Say what? Five things that will surprise you in ‘The First 20 Minutes’

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By: Sarah McWilliams

When diving into Gretchen Reynolds book “The First 20 Minutes” (Plume), you soon find out just about everything you know about training is wrong. Reynolds, the Phys Ed columnist for The New York Times, consulted dozens of experts for her book that helps everyday athletes train smarter. Here are top five big surprises from “The First 20 Minutes,” which is new in paperback this week:

1. Eight glasses of water a day may be overkill

According to the book, the body is incredibly good at determining how much water you need. Experts suggest that runners’ deaths in past marathons due to over-hydration could have been prevented if people would just listen to their bodies instead of listening to the “experts” that overgeneralize the necessary amount of water people need on a daily basis.

You’re getting more water than you realize through the foods and other drinks that you consume. One doctor even called the eight glass rule “hogwash.” According to Reynolds, the body is pretty good at subconsciously telling you how much water you need, and you just need to listen to your body instead of all the experts.

2. Stretching before training could be counter-productive

One of the biggest surprises in “The First 20 Minutes” is the claim that stretching before a workout is essentially bad before training. Reynolds states, “Other studies have found that stretching before exercise decreases strength in the stretched muscle up to 30 percent.” The author also addresses other alleged myths about stretching like you need to do it to increase flexibility or to avoid injuries. The studies she cites show that there is little or no link to stretching prior to a workout and a decrease in injuries. Reynolds also points out studies that show the majority of humans are already as flexible as they need to be unless they compete in specific sports such as gymnastics where Gumby-like flexibility is imperative.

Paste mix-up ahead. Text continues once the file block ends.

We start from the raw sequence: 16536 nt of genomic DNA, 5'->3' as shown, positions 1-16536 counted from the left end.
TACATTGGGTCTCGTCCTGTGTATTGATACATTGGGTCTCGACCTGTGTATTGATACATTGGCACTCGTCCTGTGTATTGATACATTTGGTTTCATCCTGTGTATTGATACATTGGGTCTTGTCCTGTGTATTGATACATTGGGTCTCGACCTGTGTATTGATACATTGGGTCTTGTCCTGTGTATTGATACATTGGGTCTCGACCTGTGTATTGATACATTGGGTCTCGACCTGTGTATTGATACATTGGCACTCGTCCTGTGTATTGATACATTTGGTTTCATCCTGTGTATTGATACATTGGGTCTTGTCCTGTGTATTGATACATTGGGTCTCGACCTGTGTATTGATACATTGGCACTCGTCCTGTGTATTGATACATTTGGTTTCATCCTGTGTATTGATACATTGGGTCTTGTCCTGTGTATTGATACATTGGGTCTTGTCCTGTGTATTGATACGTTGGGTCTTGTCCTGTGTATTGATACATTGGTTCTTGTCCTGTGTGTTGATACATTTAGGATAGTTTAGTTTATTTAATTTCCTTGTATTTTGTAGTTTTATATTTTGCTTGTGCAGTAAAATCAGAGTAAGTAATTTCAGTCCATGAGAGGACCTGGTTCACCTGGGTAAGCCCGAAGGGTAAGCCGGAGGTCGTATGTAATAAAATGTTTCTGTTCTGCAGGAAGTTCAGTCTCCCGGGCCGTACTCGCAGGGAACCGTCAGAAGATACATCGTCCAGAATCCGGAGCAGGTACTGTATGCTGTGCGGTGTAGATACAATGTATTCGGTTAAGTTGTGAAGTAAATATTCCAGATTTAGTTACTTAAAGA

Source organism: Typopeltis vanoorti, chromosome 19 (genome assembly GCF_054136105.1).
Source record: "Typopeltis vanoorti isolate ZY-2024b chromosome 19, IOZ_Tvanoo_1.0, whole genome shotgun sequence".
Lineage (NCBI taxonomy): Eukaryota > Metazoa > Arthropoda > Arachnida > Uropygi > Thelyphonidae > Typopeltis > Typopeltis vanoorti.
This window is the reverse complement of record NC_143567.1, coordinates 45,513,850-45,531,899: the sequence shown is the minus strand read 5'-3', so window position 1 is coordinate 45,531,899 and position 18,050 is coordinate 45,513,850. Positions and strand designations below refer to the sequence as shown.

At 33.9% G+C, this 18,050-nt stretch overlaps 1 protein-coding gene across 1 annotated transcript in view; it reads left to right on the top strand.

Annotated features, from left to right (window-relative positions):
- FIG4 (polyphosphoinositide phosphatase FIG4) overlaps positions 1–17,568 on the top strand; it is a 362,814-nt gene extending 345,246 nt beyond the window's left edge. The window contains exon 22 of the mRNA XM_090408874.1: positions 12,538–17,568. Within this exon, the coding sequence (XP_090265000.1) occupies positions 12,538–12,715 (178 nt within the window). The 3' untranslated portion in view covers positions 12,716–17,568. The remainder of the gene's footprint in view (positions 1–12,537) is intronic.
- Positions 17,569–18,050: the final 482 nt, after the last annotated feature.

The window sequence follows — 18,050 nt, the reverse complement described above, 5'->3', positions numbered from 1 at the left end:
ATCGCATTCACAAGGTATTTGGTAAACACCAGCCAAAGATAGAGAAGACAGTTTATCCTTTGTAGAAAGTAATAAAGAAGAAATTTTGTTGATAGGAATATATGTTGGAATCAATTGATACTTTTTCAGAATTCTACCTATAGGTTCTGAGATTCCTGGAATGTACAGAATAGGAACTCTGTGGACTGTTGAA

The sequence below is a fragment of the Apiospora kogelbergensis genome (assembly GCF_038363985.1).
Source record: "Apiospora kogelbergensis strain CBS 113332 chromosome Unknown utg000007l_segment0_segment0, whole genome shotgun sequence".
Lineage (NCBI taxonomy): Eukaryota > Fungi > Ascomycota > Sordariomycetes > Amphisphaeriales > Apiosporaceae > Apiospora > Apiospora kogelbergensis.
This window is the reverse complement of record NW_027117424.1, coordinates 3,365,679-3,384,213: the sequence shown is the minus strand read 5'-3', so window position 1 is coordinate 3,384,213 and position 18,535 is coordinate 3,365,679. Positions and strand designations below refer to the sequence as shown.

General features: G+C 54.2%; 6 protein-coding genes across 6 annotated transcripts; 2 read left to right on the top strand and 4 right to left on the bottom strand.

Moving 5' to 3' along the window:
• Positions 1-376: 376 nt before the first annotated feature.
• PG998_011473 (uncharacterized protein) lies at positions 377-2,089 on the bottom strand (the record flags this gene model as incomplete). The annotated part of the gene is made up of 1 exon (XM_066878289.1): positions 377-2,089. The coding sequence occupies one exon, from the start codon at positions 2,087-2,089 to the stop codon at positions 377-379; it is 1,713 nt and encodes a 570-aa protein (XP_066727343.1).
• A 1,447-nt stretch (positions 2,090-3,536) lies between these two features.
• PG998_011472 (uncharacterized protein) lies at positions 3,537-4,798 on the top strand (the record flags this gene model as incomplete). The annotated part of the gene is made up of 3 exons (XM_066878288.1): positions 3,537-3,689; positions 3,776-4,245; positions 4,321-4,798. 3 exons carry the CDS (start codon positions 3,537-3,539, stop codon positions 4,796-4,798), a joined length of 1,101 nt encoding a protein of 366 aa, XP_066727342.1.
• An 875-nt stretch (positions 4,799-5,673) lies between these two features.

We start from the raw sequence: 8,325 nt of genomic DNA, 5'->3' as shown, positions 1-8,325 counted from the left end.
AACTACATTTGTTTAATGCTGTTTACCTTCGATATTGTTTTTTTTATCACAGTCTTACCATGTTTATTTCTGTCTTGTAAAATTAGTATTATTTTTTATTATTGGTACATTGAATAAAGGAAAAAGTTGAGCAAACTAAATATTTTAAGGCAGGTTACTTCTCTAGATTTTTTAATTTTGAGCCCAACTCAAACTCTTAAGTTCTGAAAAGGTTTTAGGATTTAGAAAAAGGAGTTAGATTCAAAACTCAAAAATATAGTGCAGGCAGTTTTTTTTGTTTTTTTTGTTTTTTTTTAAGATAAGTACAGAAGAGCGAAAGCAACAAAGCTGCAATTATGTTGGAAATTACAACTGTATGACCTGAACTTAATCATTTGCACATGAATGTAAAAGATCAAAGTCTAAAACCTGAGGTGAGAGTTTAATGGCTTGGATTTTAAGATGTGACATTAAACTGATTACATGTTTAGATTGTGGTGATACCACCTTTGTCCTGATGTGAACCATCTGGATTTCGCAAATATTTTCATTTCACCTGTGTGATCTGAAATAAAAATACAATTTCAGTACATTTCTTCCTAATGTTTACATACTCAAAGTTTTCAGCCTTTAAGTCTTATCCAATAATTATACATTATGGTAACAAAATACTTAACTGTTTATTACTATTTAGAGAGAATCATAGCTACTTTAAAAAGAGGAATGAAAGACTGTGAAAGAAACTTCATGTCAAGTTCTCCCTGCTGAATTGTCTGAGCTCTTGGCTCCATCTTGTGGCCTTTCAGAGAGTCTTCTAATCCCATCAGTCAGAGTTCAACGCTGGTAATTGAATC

3. Exercising longer is not necessarily better

Although we are ingrained to think that we need to go to the gym for two straight hours a day to get the body we want, “The First 20 Minutes” suggests otherwise. One study Reynolds discusses is from Dr. Martin Gibala, an innovator in High Intensity Interval Training. His study found that those who worked out for short intense intervals gained the same amount of endurance as those who worked out at a moderate pace for longer intervals.

Reynolds does readily admit, however, that the facts about how much exercise you need and when is ever changing. “Or, to be blunt, the issue of just how much exercise people need and how much may be either too little or too much is, from a scientific standpoint, a big fat mess,” she writes.

4. Abs are for appearance

Another study Reynolds highlights in her book showed that rock solid abs did not encourage better athletic performance. Many athletes work hard and focus on their core, because that is what everyone is telling them will make them a better athlete. In reality, according to Reynolds, all they’re really doing is making their body look better for the beach.

Thomas Nesser, a Ph.D. professor at Indiana State University, said that there was no direct correlation of core strength to sport specific athletic performance, which surprised even him. That doesn’t mean, however, you can let your midsection go. Reynolds later in the book reiterates numerous studies to the correlation of tummy fat and heart disease.

5.Your genomes don’t know everything

You may have heard of the trend of swabbing your children and sending out tests to see if they’re destined for athletic superstardom. Reynolds warns against this trend stating that these tests only check one out of thousands of relevant genes.

These types of tests stand true for adults as well. Scientists have begun scoring athletes determining their chance of success and physical capabilities. Reynolds debunks this myth as well. She states in her book, “In tests on actual Olympians, there was little correspondence between the genetic scores and real-world success. Some of the most successful athletes harbored few of the supposedly important genes.”

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